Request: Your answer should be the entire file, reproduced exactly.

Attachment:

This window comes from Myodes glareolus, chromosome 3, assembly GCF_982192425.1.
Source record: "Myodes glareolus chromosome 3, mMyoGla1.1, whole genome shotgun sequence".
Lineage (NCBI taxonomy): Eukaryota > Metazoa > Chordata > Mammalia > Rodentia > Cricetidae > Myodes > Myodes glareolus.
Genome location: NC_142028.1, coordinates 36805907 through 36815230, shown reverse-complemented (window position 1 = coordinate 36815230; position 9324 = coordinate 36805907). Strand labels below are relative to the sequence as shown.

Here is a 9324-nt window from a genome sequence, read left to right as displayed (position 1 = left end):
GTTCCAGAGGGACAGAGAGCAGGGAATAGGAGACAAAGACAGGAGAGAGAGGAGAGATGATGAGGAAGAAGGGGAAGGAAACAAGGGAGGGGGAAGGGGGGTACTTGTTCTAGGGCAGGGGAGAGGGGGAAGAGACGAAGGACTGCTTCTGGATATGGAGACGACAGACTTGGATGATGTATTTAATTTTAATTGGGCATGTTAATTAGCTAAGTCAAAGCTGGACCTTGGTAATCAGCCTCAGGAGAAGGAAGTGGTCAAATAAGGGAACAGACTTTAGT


This window comes from Myodes glareolus, chromosome 3, assembly GCF_982192425.1.
Source record: "Myodes glareolus chromosome 3, mMyoGla1.1, whole genome shotgun sequence".
Lineage (NCBI taxonomy): Eukaryota > Metazoa > Chordata > Mammalia > Rodentia > Cricetidae > Myodes > Myodes glareolus.
Genome location: NC_142028.1, coordinates 36805907 through 36815230, shown reverse-complemented (window position 1 = coordinate 36815230; position 9324 = coordinate 36805907). Strand labels below are relative to the sequence as shown.

Here is a 9324-nt window from a genome sequence, read left to right as displayed (position 1 = left end):
GTTCCAGAGGGACAGAGAGCAGGGAATAGGAGACAAAGACAGGAGAGAGAGGAGAGATGATGAGGAAGAAGGGGAAGGAAACAAGGGAGGGGGAAGGGGGGTACTTGTTCTAGGGCAGGGGAGAGGGGGAAGAGACGAAGGACTGCTTCTGGATATGGAGACGACAGACTTGGATGATGTATTTAATTTTAATTGGGCATGTTAATTAGCTAAGTCAAAGCTGGACCTTGGTAATCAGCCTCAGGAGAAGGAAGTGGTCAAATAAGGGAACAGACTTTAGT